#JPR-210752

Brayer, Sarah (1957 - Present)

Moon Over Mt. Atago

Medium: Aquatint
Date: 2014
Size (H x W): 12 x 28 (inches)
Signature: Brayer
Condition: Excellent
$3,750.00

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Description

The work “Moon Over Mt. Atago” by Sarah Brayer is an aquatint monotype on mulberry paper with washi overlays.

About the artist

Sarah Brayer is an internationally acclaimed artist who works in print and paper mediums. Based in Kyoto, Japan, she is known for her aquatints and poured washi paperworks. From celestial explorations to snow-covered Kyoto streets, she imbues her work with a meditative spirit. Brayer is the author of several publications and her work can be found in collections such as the British Museum, National Museum of Asian Art of the Smithsonian, and Legion of Honor in San Francisco.

Born in Rochester, New York, Brayer received her BA in studio arts from Connecticut College, after which she moved to Kyoto. There she studied etching from Yoshiko Fukuda and traditional woodblock printing with the renowned Toshi Yoshida. In 1986, she opened her first studio in an old kimono weaving loft in northern Kyoto. Brayer’s career has been distinguished with many impressive honors. In 1992, she was the first artist to exhibit at Byodo-in Temple, a world heritage site, as part of Kyoto’s 1200-year celebration. In 2007, she was the first foreign cover artist for Tokyo’s annual CWAJ Contemporary Print Show. In 2012, Brayer discussed her unique work in Japanese paper and light at TED in Tokyo. The following year, Japan’s Ministry of Culture recognized Brayer’s explorations with washi (Japanese paper) with the Commissioner’s Award (Bunkacho Chokan Hyosho), applauding her for the international dissemination of Japanese culture. In 2021, she returned to a temple setting with Inner Light, a solo exhibition at Kyoto's Komyo-in Temple (a sub-temple of Tofukuji).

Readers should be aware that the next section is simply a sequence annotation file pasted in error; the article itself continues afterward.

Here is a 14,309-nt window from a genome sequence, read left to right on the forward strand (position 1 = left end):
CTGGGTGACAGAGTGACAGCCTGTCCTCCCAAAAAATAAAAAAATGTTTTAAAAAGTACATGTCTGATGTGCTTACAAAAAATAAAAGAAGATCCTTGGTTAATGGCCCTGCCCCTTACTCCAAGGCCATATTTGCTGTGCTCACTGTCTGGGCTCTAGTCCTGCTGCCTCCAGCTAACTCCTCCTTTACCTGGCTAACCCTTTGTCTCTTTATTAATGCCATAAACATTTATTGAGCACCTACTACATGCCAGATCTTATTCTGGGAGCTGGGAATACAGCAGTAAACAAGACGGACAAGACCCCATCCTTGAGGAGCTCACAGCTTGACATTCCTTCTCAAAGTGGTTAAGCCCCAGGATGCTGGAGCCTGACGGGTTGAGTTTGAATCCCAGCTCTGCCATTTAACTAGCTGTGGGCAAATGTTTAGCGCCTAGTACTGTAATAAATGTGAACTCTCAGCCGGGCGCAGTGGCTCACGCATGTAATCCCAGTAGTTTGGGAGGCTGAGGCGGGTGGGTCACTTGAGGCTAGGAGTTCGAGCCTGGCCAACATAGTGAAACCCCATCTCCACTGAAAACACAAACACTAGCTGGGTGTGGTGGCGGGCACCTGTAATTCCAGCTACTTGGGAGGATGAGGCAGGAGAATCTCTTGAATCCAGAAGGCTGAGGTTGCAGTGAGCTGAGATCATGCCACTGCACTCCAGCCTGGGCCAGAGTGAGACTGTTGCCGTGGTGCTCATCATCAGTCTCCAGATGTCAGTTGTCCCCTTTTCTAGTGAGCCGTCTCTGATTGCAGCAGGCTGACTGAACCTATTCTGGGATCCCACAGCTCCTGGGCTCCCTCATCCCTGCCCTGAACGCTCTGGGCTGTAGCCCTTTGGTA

Over the past decade, Sarah Brayer has developed the use of phosphorescence in her ongoing washi paperworks series Luminosity. Powered by light exposure, these captivating works have two faces–one of the light, and one of the dark. In Brayer's words, "these images show us the place where something appears out of nothing and the returns to it; taking us to the edge of visual perception."